[Ed. – It was about removing vestiges of slavery, not regulating aliens.]
Shortly after the Constitution went into effect, the first Congress enacted a naturalization law. Lawmakers superseded this statute just five years later. Both provisions derived from the Constitution’s grant to the legislature (in Article I, Section 8) of the power “to establish an uniform Rule of Naturalization.” That grant, along with these naturalization statutes of 1790 and 1795, edifies us about the Framers’ conception of citizenship, and of the status of aliens and their children.
Status questions about the children of aliens have moved to the fore in recent months. … [O]n the eve of the midterm elections, these questions have stoked a heated debate — with all the shopworn smears of racism and bad faith that are now staples of American public discourse. …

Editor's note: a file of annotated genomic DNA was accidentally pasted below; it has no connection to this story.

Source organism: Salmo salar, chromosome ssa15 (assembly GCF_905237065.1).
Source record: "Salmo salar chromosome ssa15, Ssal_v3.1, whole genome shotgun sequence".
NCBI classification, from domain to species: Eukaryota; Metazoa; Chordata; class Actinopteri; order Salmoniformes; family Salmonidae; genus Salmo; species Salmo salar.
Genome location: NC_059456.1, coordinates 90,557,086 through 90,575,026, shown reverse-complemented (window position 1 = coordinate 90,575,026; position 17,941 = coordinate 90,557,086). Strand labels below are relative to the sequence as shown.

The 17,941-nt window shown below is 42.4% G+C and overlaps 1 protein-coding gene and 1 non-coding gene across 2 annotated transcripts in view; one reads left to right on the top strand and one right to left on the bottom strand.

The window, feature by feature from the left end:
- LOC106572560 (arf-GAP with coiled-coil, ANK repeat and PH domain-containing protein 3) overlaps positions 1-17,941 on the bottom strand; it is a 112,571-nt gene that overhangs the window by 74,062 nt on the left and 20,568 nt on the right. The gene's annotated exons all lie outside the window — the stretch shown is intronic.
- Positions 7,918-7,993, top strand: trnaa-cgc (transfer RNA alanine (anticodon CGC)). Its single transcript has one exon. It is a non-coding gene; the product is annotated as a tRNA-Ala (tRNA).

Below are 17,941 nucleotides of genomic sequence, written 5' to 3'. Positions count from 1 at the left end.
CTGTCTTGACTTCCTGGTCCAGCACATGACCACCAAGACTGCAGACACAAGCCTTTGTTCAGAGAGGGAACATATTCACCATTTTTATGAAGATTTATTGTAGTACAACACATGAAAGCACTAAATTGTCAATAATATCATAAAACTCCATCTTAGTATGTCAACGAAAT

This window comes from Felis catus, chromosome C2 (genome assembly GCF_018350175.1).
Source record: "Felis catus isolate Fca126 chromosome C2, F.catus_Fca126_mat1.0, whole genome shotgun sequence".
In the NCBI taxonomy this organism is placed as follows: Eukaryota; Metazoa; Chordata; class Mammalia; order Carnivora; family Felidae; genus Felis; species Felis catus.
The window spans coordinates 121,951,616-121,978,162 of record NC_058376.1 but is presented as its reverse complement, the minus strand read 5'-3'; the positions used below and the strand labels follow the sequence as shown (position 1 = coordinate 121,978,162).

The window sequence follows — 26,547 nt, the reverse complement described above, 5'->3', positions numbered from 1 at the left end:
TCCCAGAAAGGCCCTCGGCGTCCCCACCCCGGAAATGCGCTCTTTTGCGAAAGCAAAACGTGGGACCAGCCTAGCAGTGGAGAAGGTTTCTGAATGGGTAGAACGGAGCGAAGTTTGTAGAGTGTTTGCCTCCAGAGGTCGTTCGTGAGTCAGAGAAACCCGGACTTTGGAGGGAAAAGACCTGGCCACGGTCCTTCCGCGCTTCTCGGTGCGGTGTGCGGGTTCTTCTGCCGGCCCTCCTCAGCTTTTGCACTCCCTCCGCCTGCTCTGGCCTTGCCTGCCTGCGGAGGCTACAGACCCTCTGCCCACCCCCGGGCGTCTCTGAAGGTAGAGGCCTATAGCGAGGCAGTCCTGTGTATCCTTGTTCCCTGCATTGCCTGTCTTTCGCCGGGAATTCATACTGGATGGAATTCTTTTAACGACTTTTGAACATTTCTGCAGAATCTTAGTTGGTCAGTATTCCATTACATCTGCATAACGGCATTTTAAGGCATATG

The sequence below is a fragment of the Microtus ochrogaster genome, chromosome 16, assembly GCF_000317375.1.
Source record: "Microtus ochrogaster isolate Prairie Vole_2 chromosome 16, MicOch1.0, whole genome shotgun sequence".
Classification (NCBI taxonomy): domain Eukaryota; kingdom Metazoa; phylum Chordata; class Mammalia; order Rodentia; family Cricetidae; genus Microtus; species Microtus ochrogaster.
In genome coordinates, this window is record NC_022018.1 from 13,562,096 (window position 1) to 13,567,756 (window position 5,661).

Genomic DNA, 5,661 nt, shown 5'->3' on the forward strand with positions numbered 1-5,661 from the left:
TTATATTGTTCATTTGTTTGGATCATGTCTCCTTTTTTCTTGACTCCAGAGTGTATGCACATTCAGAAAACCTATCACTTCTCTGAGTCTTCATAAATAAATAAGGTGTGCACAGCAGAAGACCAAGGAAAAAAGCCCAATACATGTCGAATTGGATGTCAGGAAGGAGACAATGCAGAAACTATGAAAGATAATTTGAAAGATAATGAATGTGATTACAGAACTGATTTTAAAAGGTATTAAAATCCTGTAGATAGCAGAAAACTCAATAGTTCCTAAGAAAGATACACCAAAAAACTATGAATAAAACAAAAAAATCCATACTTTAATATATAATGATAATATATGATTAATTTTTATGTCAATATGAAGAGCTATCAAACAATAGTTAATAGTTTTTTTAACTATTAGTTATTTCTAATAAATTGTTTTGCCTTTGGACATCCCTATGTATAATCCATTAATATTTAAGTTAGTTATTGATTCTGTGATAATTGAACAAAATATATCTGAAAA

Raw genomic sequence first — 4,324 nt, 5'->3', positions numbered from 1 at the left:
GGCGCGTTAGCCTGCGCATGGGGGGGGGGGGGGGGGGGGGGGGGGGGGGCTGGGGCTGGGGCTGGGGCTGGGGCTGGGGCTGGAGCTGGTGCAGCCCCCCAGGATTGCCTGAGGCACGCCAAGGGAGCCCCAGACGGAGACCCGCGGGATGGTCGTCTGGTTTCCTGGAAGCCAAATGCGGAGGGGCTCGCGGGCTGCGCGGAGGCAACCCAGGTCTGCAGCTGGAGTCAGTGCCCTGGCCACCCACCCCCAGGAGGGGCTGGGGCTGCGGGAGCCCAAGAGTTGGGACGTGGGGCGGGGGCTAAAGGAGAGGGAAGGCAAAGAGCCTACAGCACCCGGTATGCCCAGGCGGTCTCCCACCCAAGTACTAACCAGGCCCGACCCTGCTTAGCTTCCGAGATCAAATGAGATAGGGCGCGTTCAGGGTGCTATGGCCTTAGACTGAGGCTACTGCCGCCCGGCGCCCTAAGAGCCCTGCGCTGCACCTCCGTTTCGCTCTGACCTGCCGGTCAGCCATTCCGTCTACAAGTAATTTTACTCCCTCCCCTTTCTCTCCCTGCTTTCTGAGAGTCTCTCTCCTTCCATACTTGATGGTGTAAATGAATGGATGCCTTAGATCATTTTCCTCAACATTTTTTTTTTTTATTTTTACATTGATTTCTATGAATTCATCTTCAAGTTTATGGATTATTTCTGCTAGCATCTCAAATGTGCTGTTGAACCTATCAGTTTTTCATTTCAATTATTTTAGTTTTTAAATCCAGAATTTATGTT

Rarely noticed in our era of the Beltway Behemoth is how sparse the Constitution is on the matter of central-government power over aliens. The naturalization clause is the beginning and the end of it. Congress was given the power to prescribe what aliens needed to do to become Americans. But there is not a word in the Constitution about law enforcement, nothing about which aliens would be allowed into the country, or on what conditions they would be permitted to stay.